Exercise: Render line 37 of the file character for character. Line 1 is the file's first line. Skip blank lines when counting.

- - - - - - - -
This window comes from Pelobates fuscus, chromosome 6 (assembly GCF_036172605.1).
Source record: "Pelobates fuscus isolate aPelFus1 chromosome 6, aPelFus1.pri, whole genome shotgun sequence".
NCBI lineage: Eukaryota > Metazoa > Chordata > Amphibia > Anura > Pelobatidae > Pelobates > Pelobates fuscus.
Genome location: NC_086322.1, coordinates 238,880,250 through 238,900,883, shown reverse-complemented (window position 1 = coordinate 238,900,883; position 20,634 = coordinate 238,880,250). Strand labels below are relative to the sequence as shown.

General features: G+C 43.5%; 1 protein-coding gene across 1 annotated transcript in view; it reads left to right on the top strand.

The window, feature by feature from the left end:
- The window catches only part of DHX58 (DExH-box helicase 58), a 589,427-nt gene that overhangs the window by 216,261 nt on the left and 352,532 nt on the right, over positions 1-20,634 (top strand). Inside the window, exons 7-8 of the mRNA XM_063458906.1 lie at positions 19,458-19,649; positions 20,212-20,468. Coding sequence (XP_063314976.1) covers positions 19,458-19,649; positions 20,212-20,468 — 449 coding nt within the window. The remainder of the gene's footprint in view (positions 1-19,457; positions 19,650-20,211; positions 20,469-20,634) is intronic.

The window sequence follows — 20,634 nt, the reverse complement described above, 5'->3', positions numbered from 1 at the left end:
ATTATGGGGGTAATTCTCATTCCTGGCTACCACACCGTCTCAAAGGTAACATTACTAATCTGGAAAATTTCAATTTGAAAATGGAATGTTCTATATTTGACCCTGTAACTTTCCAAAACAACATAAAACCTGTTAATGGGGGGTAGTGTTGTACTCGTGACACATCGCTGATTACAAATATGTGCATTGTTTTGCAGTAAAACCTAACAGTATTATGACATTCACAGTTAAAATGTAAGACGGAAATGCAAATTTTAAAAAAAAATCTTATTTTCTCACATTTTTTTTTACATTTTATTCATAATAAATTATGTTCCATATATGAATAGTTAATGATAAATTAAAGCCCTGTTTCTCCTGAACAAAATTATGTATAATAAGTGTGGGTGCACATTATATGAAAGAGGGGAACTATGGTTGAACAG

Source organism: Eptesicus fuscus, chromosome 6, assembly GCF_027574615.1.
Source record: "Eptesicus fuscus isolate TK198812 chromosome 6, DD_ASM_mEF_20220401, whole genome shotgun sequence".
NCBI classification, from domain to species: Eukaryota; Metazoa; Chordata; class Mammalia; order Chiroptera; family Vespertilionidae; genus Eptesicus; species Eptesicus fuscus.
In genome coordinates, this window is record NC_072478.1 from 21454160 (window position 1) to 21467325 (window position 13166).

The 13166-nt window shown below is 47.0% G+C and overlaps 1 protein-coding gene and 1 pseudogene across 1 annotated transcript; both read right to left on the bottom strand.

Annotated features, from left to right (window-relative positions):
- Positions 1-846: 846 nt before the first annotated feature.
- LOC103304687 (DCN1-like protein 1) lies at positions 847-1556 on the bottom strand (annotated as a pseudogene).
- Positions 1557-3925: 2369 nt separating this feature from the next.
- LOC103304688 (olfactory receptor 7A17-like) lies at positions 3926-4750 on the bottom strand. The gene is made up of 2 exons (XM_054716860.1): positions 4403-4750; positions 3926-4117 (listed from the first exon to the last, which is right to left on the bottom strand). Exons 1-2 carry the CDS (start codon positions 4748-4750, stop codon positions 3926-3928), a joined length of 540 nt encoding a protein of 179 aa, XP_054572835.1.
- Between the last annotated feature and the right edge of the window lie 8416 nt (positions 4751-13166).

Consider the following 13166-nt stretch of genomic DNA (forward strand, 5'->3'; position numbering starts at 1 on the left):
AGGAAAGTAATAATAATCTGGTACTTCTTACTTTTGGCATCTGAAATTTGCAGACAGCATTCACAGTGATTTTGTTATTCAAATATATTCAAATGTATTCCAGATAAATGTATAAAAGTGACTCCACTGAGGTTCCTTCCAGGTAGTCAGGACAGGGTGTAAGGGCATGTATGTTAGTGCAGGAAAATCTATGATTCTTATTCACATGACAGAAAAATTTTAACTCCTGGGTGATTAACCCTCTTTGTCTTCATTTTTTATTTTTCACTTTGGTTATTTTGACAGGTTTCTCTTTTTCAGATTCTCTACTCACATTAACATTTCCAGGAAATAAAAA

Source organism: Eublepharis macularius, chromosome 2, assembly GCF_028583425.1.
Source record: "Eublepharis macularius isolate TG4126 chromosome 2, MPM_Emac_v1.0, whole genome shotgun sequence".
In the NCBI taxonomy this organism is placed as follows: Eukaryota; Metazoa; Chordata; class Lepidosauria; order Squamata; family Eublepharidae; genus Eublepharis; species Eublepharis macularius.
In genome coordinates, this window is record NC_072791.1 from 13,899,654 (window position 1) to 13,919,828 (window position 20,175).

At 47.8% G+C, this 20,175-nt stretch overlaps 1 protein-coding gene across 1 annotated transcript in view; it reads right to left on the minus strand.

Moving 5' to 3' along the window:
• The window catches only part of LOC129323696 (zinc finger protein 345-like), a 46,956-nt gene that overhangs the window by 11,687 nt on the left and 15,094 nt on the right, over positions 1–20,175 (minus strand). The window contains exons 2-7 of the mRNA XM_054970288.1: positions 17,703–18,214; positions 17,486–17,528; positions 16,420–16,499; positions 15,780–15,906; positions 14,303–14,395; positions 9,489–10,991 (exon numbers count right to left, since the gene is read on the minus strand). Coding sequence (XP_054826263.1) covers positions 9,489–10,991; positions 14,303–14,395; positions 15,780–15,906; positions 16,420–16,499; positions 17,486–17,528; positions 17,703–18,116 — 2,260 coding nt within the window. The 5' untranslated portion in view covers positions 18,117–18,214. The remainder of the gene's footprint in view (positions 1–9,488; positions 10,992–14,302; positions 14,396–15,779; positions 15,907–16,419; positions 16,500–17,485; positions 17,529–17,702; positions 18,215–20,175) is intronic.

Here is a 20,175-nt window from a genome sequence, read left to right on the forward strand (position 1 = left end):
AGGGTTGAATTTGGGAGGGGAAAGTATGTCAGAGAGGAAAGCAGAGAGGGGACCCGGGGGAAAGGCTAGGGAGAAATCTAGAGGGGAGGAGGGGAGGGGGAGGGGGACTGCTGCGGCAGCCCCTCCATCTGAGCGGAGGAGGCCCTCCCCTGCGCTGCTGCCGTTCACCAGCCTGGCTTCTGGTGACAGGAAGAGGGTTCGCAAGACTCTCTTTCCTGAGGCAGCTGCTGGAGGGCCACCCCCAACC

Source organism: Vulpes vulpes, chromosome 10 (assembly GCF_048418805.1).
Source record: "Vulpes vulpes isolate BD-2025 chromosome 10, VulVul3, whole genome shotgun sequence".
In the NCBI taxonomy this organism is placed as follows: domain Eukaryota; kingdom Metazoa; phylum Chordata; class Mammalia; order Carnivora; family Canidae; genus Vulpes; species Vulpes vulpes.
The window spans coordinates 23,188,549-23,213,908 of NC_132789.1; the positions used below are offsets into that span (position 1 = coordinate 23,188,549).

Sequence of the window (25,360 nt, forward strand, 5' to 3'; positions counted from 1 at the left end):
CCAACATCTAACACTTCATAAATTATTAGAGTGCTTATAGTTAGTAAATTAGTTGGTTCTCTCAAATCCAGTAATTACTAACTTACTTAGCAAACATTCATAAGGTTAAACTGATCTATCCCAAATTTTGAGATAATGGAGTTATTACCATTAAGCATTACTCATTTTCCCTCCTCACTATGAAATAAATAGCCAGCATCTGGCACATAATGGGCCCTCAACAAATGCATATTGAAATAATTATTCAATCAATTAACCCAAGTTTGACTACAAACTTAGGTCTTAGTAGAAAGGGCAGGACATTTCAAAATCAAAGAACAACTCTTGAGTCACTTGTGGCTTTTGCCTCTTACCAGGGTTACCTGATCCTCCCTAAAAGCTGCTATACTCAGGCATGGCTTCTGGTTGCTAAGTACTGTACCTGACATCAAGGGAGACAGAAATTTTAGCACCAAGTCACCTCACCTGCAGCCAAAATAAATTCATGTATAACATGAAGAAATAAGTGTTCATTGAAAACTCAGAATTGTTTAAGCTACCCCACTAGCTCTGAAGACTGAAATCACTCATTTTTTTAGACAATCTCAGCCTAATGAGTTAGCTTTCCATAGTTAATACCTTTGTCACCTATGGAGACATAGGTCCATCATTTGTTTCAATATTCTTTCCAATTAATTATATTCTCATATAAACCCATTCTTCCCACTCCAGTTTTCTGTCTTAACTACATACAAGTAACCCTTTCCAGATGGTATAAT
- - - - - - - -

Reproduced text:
CCAACATCTAACACTTCATAAATTATTAGAGTGCTTATAGTTAGTAAATTAGTTGGTTCTCTCAAATCCAGTAATTACTAACTTACTTAGCAAACATTCATAAGGTTAAACTGATCTATCCCAAATTTTGAGATAATGGAGTTATTACCATTAAGCATTACTCATTTTCCCTCCTCACTATGAAATAAATAGCCAGCATCTGGCACATAATGGGCCCTCAACAAATGCATATTGAAATAATTATTCAATCAATTAACCCAAGTTTGACTACAAACTTAGGTCTTAGTAGAAAGGGCAGGACATTTCAAAATCAAAGAACAACTCTTGAGTCACTTGTGGCTTTTGCCTCTTACCAGGGTTACCTGATCCTCCCTAAAAGCTGCTATACTCAGGCATGGCTTCTGGTTGCTAAGTACTGTACCTGACATCAAGGGAGACAGAAATTTTAGCACCAAGTCACCTCACCTGCAGCCAAAATAAATTCATGTATAACATGAAGAAATAAGTGTTCATTGAAAACTCAGAATTGTTTAAGCTACCCCACTAGCTCTGAAGACTGAAATCACTCATTTTTTTAGACAATCTCAGCCTAATGAGTTAGCTTTCCATAGTTAATACCTTTGTCACCTATGGAGACATAGGTCCATCATTTGTTTCAATATTCTTTCCAATTAATTATATTCTCATATAAACCCATTCTTCCCACTCCAGTTTTCTGTCTTAACTACATACAAGTAACCCTTTCCAGATGGTATAAT